had hoped to have the Gaming PC chapter completed by Friday evening.
Here it is Monday morning, and the chapter still isn't finished
(although the PC is up and running.) We still have two more systems to
do before deadline, and only three weeks left as of today.
Things are going to be a bit hectic around here, so don't expect much in the way of posts here until the book is finished.
Look for more significant price cuts on the AMD Athlon 64 X2
processors soon. AMD's price cuts last week, as dramatic as they were,
didn't come close to matching the price/performance ratio of the new
Intel Core 2 Duo E6300 processor. In head-to-head testing with a wide
variety of benchmarks, the situation is basically this:
(Where two prices are given for Athlon 64 X2 models, the higher price
is for the energy-efficient version, which still draws more current
than the Core 2 Duo.) If AMD wants to remain competitive, I see no
alternative but for them to slash the prices of their processors even
more. Intel is unlikely to cut the Core 2 Duo prices until at least
November and probably early next year, so something like the following
might allow AMD to maintain some of its hard-won market share:
- The $183 Core 2 Duo E6300 nearly always beats the $187/$215 Athlon 64 X2 4200+, often badly
- The $183 Core 2 Duo E6300 usually beats the $240/$276 Athlon 64 X2 4600+
- The $183 Core 2 Duo E6300 often beats the $301 Athlon 64 X2 5000+
- The $183 Core 2 Duo E6300 sometimes beats the $827 Athlon 64 FX-62
Of course, all of that goes out the window for anyone who is willing to
overclock a Core 2 Duo. Various enthusiast web sites have reported
successfully overclocking the Core 2 Duo E6300 by 40% or more with complete stability. With even modest
overclocking, the $183 Core 2 Duo E6300 outperforms the Athlon 64 FX-62
in nearly every benchmark. That means AMD processors are no
longer viable choices for serious gamers and other enthusiasts who are
willing to overclock their systems, which is to say most of them. Compared to Core 2 Duo, the AMD
processors have very little headroom for overclocking, so the
benchmarks at stock speeds are the best case for AMD. For them, it goes
downhill from there.
- Athlon 64 X2 4200+: $187/$215 to $115/$135
- Athlon 64 X2 4600+: $240/$276 to $145/$170
- Athlon 64 X2 5000+: $301 to $195
- Athlon 64 FX-62: $827 to $240
Intel has spent the last couple of years gnashing their collective
teeth, as AMD made them look bad, apparently without effort. Now the
screw has turned, and the Empire Strikes Back.
I hope that AMD is able to hold on for the next year or two, by which
time they may have a competitive processor to sell. But for now, AMD is
back to the K6 days, when all they could do was compete on price in the
"value" segment. In a very real sense, we have AMD to thank for the
Core 2 Duo. Without the competitive pressure that AMD has exerted on
Intel, Core 2 Duo would never have existed. But it does exist, and that
is very bad news indeed for AMD. Of course, AMD has made it through bad
times successfully in the past. Let's hope they can do so again.
I don't usually post press releases, but this one is timely for a lot
of people. Probably not many of my readers still use Windows 9X, but I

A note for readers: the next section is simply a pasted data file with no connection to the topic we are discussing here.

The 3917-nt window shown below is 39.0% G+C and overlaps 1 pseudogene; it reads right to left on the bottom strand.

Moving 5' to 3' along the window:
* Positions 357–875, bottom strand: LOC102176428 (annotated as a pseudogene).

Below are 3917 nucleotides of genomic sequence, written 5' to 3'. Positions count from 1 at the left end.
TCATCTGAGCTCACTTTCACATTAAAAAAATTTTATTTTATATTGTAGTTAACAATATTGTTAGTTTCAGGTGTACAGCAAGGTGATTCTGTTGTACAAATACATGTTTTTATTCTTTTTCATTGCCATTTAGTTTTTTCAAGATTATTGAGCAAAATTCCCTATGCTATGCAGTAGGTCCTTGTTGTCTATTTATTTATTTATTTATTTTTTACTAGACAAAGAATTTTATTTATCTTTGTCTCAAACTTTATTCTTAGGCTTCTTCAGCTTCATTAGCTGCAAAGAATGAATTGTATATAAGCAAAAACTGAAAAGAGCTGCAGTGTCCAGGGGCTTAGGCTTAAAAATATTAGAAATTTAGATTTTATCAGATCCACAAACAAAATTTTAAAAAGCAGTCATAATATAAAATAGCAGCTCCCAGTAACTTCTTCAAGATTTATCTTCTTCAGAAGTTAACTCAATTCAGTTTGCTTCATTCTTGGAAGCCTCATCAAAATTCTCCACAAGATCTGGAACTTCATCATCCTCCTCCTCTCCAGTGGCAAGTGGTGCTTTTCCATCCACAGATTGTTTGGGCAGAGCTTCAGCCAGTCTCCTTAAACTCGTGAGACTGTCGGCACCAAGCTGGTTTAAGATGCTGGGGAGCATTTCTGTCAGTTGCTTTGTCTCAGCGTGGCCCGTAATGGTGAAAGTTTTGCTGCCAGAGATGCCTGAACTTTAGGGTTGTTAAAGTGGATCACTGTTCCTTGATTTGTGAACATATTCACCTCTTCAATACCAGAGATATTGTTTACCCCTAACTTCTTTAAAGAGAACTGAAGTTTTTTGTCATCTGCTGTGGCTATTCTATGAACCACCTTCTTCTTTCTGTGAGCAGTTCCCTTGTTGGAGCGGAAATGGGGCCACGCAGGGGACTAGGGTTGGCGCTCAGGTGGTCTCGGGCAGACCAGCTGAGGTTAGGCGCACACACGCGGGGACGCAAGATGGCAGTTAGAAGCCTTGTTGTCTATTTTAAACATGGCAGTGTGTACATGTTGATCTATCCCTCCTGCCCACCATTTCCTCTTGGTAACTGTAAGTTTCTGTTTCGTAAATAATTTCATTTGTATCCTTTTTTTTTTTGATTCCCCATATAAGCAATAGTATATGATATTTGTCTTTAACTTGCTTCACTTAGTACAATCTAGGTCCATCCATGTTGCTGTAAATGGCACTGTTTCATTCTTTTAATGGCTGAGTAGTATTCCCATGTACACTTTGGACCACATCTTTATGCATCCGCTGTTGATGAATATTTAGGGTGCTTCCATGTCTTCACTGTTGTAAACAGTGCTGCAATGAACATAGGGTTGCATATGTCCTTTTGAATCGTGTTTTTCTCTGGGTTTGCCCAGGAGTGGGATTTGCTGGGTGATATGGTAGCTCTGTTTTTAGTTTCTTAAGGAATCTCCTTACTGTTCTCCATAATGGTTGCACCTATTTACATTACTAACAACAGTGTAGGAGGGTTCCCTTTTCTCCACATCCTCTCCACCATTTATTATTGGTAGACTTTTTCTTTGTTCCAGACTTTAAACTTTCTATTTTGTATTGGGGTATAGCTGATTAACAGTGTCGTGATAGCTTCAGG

suspect most know people who do.
Xandros Desktop - Home Edition Offers Easy-to-Use Linux Alternative for "Disenfranchised" Windows 98 & ME Users
NEW YORK, NY - Xandros, the leading provider of easy-to-use Linux
alternatives to Windows, today announced an immediate solution for the
50 million 'disenfranchised' Windows 98, 98SE and ME customers left
without support and security patches. In response to the recent
announcement by Microsoft to suspend support to these customers,
Xandros is providing affected users a special opportunity to upgrade
their now unsupported and vulnerable Windows systems to Xandros'
recently released Desktop Home Edition or Home Edition Premium, a
secure and stable Windows alternative with full support and online
update facilities. Xandros is offering these users a 50% mail-in rebate
when upgrading to either Xandros Desktop Home Edition or Home Edition
Premium which can be installed alongside the unsupported Microsoft
Windows, even on older hardware, eliminating the need for costly new
hardware required by a Windows XP or Vista upgrade. After upgrading to
Xandros, users will continue to have full read and write access to all
documents, music, and other files that reside within their original
Windows installation and users can choose to install and continue to
use Microsoft Office and other popular Windows programs.
"Now that Microsoft has discontinued all support for Windows 98, 98SE
and ME, legacy Windows users have three options," said Andreas
Typaldos, CEO of Xandros. "First, they can cross their fingers and
continue to use the abandoned, insecure and unsupported Windows
product. Second, they can purchase a costly XP upgrade along with new
hardware that will be out of date as soon as Vista is released. Or
third, they can continue using their existing computer by installing
the latest Xandros Desktop Home Edition. Not only does this option
extend the useful life of their computer without a need to learn
anything new, but it also provides users with a stable and reliable
platform that is free from the constant frustration of spyware and